Exercising this authority under section 4(d), we have developed a proposed rule that is designed to address the Morro shoulderband snail's specific threats and conservation needs. Although the statute does not require us to make a “necessary and advisable” finding with respect to the adoption of specific prohibitions under section 9, we find that this rule as a whole satisfies the requirement in section 4(d) of the Act to issue regulations deemed necessary and advisable to provide for the conservation of the Morro shoulderband snail. As discussed under Summary of Biological Status and Threats, we have concluded that the Morro shoulderband snail is likely to become in danger of extinction within the foreseeable future primarily due to the ongoing impacts of development and invasive plants combined with projected impacts from climate change and increasing frequency and severity of wildfire. The provisions of this proposed 4(d) rule would promote Start Printed Page 44833conservation of the Morro shoulderband snail by encouraging management of the landscape in ways that meet both land management considerations and the conservation needs of the Morro shoulderband snail. The provisions of this rule are one of many tools that we would use to promote the conservation of the Morro shoulderband snail. This proposed 4(d) rule would apply only if and when the Service makes final the listing of the Morro shoulderband snail as a threatened species.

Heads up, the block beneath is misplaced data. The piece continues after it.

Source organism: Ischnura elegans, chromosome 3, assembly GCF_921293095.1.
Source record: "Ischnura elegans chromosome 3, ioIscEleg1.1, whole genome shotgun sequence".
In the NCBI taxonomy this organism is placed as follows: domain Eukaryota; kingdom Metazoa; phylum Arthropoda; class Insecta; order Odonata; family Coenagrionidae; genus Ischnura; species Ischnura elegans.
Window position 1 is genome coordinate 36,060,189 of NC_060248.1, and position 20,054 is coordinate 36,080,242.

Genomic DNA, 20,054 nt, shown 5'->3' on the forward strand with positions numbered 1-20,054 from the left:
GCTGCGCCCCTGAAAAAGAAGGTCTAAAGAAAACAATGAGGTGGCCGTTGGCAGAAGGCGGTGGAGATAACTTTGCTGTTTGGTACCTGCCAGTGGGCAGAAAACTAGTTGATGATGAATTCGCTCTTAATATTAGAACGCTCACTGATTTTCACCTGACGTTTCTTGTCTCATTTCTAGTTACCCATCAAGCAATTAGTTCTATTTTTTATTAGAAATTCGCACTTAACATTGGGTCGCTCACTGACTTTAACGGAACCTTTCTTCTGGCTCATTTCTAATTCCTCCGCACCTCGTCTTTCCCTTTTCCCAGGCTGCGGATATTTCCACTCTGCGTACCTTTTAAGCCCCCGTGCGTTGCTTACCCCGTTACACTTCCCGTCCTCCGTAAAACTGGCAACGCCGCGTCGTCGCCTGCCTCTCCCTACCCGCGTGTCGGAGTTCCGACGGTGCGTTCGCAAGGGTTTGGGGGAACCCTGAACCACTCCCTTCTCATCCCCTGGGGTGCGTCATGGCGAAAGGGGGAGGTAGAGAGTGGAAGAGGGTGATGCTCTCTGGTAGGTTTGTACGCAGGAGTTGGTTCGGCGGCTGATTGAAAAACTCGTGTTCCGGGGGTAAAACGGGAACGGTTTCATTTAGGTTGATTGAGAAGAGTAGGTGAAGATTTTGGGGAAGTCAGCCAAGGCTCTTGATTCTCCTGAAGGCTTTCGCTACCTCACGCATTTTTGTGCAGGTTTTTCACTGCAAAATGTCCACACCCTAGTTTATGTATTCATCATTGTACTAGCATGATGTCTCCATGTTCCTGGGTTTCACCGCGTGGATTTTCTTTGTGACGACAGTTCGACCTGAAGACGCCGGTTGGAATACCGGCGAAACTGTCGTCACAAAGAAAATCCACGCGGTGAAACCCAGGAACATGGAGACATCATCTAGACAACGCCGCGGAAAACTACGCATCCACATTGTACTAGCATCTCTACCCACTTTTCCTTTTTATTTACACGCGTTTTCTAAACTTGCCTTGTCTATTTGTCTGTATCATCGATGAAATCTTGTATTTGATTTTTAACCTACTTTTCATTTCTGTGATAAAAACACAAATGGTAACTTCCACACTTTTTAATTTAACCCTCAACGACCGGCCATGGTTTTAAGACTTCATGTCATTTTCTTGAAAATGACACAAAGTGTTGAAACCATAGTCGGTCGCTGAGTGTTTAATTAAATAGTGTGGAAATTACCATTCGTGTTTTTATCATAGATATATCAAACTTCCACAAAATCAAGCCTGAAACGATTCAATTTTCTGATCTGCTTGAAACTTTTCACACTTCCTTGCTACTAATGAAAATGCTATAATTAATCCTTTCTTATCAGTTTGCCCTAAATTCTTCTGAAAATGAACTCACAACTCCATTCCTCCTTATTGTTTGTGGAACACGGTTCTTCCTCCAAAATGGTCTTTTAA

Provisions of the Proposed 4(d) Rule

This proposed 4(d) rule would prohibit all acts described under section 9(a)(1) of the Act, except take resulting from the activities listed below when conducted within habitats occupied by the Morro shoulderband snail. This proposed rule to reclassify the Morro shoulderband snail as a threatened species discusses take of individuals through removal or degradation of native habitat as one of the reasons for its decline. It also discusses the effects of more frequent or increased intensity of wildfire events associated with climate change. The specific focus of the exceptions to this proposed 4(d) rule is take directly associated with activities related to native habitat restoration and fire hazard reduction activities occurring within the range of the Morro shoulderband snail.